Advanced present simple and continuous

C1 grammar: Advanced present simple and continuous

Do you know all the different uses of present simple and continuous? Test what you know with interactive exercises and read the explanation to help you.

Look at these examples to see how we use the present simple and continuous.

The world is changing and it's changing rapidly.
The earth revolves around the sun in approximately 365 days.
I'm an engineer, but I'm working as a taxi driver at the moment.
My daughter is always leaving clothes all over the floor.

Try this exercise to test your grammar.

Grammar test 1

GapFillDragAndDrop_MjQ3NDk=

Read the explanation to learn more.

Grammar explanation

Basic contrasts

We use the present simple to talk about:

  • something that is always or generally true

When you heat ice, it melts.

  • something that happens regularly

I go swimming twice a week.

  • continuing states.

She's very happy with her job.

We use the present continuous to talk about: 

  • actions which are in progress at the moment

He's busy. He's giving a presentation to some clients.  

  • temporary actions

I'm working from home this month.

  • something generally in progress but not actually happening at the moment

More and more people are feeling the effects of climate change.

  • future plans that have already been organised.

I'm going to Ghana next month. I booked my flights yesterday.

State verbs

State verbs describe a state rather than an action. They aren't usually used in continuous forms, so we use present simple instead of present continuous.

I don't know the answer. I'm not knowing the answer.
He really likes his new house. He's really liking his new house.
They seem busy at the moment. They're seeming busy at the moment.

State verbs often relate to:

  • thoughts and opinions: agree, believe, doubt, guess, imagine, know, mean, recognise, remember, suspect, think, understand
  • feelings and emotions: dislike, hate, like, love, prefer, want, wish
  • senses and perceptions: appear, be, feel, hear, look, see, seem, smell, taste
  • possession and measurement: belong, have, measure, own, possess, weigh.

Some verbs have a stative meaning and a different active meaning. 

I have a new computer. (state – possession)
I'm having a quick break. (action – having a break is an activity)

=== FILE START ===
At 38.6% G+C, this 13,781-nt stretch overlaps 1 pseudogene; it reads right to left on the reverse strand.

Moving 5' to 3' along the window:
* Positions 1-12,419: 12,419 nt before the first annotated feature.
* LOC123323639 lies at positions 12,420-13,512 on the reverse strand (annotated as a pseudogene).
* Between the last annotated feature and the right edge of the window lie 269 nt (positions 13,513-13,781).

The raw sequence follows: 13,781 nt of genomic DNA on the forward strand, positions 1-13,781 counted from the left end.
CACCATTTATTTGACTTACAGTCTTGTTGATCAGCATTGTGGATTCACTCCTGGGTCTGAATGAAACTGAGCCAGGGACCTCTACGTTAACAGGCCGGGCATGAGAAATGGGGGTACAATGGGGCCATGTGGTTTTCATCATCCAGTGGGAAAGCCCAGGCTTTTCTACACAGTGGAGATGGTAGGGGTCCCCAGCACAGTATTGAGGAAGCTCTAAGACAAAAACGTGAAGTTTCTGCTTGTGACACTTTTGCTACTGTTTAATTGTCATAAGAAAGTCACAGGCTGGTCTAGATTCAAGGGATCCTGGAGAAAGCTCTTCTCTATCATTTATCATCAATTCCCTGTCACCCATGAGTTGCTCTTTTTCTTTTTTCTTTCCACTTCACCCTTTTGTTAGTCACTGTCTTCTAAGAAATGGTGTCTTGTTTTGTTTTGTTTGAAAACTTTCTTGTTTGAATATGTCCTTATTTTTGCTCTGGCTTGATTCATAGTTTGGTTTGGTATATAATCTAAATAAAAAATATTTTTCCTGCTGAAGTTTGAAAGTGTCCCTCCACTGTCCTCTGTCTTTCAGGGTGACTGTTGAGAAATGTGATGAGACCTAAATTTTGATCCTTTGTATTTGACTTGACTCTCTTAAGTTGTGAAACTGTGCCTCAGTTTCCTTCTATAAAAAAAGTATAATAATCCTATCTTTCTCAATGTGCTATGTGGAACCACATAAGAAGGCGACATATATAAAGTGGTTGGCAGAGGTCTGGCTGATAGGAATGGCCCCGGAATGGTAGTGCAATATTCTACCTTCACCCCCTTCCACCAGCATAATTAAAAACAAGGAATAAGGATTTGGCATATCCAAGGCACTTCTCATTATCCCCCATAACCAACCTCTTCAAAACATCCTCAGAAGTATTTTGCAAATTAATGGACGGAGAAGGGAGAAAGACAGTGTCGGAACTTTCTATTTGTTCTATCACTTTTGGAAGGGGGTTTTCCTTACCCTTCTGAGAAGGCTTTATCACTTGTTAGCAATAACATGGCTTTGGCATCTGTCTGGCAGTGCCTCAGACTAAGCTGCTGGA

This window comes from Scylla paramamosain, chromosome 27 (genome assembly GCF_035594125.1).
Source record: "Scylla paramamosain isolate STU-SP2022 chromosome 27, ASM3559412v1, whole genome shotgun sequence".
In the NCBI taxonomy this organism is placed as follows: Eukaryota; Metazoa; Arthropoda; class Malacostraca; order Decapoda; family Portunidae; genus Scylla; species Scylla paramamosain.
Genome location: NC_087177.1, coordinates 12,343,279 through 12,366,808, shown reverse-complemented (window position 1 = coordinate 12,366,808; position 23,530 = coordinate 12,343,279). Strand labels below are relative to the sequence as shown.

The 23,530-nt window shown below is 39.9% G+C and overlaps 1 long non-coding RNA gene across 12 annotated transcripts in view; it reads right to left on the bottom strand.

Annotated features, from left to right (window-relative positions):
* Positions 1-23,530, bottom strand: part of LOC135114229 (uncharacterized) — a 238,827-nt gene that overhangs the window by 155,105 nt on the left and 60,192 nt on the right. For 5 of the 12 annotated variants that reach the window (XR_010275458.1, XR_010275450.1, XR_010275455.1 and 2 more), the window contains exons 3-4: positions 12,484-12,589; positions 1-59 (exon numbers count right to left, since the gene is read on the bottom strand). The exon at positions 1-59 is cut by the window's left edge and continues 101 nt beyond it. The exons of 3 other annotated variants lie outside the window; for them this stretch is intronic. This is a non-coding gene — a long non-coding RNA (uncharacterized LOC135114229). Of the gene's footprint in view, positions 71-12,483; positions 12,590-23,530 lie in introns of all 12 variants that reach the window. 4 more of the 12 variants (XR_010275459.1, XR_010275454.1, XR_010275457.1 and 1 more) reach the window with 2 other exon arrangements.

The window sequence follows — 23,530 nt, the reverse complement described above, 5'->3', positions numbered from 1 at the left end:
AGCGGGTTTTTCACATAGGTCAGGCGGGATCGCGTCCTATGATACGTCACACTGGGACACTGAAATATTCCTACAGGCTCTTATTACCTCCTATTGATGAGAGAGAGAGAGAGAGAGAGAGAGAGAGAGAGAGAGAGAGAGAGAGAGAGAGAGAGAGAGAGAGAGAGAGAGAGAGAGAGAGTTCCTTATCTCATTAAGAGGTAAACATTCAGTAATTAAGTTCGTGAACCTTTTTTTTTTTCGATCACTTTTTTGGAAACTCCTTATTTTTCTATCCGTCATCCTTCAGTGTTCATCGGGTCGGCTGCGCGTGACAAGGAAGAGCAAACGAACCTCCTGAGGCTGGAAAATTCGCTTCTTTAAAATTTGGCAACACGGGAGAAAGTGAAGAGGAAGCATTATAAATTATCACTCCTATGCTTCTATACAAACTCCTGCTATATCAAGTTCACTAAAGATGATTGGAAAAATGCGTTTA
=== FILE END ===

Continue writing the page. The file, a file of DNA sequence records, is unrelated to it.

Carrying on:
This coffee tastes delicious. (state – our perception of the coffee)
Look! The chef is tasting the soup. (action – tasting the soup is an activity)

Other uses of present continuous

  • verbs describing change and development

Life is becoming more expensive.

  • complaints and annoying habits

He's always coming in late and making noise. 

Other uses of present simple

  • headlines
    In headings at the top of articles in newspapers and magazines, references to the past are usually simplified to present simple.

Billionaire buys multinational company

  • instructions

Open the link and enter your password.

Plot summaries

Note that when describing the story of a book, film, play, etc., we use present tenses.

She quits her job and goes in search of adventure. 
While she is travelling in India, she meets someone special.

Anecdotes

People also sometimes use present tenses to tell an anecdote – a funny or interesting story about a real incident. This makes the story more immediate and dynamic.

So I'm on the bus and this guy comes up to me and starts talking to me about someone called Dev. I'm like, 'Sorry, do we know each other?'

Do this exercise to test your grammar again.
 

Grammar test 2

GapFillDragAndDrop_MjQ3NzI=

Language level

Average: 4.2 (55 votes)
Do you need to improve your English grammar?
Join thousands of learners from around the world who are improving their English grammar with our online courses.

Submitted by HLH on Thu, 25/01/2024 - 14:07

Permalink

Hello Team

Q) I have question about use now to mean present time I don't mean right now
She used to be a teacher, but now she works in publishing I mean now here present time and permanent

now She's staying with her friend for a week I mean now here present time and temporary
the population of the world now is increasing very fast I mean now here present time and about Change
He is writing a book now (I mean now here present time and around now)
are those correct ?

Hello HLH,

Yes, those are all correct sentences and correct explanations. I think you've got it - well done!

 

Peter

The LearnEnglish Team